Hard day's night?

Hopkins gives the central performance, but he’s surrounded by a superb cast. Emma Thompson is great as Miss Kenton, a woman who seems far more comfortable with others than Stevens could ever be. The relationship between the pair underscores the film, as both are absolutely fascinated with one another, and yet neither seems willing or able to come out and say it. There is one lovely sequence where Stevens seems about to comfort her, but can’t think of anything to say, save to remind her of the domestic chores that need doing. Both actors do a superb job, and sell the relationship (or, more appropriately, non-relationship) perfectly.

It’s also nice to see Christopher Reeve in a very prominent role here. I’m especially pleased that Reeve got billing ahead of Hugh Grant. It’s a tragedy that he never really got a chance to establish himself as an actor distinct from Richard Donner’s Superman, but he’s very good here. Indeed, the entire ensemble is fantastic, with every role seemingly cast with great care and skill. I will concede that there were moments when I found the score from Richard Robbins to be just a little bit too eighties for its own good, but the rest of the production was great.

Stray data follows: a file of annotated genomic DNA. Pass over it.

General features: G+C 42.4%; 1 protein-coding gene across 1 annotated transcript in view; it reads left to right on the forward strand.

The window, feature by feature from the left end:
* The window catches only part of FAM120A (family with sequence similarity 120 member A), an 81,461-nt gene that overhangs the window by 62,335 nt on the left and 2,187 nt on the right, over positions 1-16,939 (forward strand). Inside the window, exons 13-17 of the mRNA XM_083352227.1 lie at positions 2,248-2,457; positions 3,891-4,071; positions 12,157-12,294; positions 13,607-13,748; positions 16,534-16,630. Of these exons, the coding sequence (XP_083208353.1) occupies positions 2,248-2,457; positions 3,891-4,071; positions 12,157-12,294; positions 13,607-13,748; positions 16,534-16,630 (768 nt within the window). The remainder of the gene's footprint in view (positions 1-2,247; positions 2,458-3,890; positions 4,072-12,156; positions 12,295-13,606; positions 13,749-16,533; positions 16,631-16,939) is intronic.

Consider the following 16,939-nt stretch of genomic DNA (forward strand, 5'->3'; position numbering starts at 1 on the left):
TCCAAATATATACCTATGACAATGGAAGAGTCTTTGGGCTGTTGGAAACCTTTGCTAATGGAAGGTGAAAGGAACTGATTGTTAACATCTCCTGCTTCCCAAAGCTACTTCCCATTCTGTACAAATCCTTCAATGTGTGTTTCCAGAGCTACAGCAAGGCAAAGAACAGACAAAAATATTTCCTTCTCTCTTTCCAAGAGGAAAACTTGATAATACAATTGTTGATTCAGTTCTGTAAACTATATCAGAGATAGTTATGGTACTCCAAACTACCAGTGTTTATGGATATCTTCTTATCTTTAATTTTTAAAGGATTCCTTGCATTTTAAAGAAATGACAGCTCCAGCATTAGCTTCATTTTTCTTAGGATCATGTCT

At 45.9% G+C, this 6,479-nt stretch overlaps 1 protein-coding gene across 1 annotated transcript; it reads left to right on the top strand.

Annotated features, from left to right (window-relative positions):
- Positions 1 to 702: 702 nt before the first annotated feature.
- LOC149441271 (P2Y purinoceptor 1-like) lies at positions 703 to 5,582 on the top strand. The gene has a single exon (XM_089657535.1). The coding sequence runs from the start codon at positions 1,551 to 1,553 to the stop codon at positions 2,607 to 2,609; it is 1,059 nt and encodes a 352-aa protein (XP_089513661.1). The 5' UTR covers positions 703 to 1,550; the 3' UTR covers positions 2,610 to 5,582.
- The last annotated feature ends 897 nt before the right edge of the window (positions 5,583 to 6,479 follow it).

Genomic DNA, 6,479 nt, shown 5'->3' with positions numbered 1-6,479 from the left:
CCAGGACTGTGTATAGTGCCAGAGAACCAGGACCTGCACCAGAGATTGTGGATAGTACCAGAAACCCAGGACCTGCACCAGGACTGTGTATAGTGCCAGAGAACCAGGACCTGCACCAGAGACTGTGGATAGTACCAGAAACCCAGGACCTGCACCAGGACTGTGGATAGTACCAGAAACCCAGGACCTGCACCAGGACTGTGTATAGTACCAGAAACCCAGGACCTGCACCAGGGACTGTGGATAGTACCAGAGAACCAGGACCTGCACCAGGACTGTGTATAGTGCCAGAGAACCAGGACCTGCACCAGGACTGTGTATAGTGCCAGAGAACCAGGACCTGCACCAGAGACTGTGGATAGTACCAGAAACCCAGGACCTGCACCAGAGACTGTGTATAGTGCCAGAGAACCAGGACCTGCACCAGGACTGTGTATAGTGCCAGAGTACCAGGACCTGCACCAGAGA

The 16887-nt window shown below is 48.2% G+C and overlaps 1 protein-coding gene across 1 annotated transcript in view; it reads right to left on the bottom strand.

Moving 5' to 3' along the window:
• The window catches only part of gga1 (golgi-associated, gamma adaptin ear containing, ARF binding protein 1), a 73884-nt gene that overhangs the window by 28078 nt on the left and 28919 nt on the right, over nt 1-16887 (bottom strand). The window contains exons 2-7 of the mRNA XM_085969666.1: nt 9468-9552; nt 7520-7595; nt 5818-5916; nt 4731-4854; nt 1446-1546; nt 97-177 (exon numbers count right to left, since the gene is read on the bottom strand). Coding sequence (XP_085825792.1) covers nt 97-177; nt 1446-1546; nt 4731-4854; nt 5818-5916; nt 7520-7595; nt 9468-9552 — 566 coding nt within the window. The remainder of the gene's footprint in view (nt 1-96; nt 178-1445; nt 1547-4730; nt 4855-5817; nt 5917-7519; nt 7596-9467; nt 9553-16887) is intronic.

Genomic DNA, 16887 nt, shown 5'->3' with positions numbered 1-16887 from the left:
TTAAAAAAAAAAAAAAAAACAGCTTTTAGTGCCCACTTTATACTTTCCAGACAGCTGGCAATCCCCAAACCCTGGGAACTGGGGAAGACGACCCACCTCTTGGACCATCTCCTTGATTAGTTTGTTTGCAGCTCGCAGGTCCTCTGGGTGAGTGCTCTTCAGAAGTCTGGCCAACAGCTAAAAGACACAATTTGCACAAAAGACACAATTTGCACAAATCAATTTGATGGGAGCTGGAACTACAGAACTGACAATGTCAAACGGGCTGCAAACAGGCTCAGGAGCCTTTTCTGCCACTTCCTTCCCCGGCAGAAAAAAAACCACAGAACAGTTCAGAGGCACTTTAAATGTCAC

"This is my script, get your own!"

The Remains of the Day is a truly classy piece of cinema. While it perfectly captures a moment in British history, it works at its absolute best as a character study about the perfect British butler, and why he’s not the romantic ideal that many of us might expect him to be.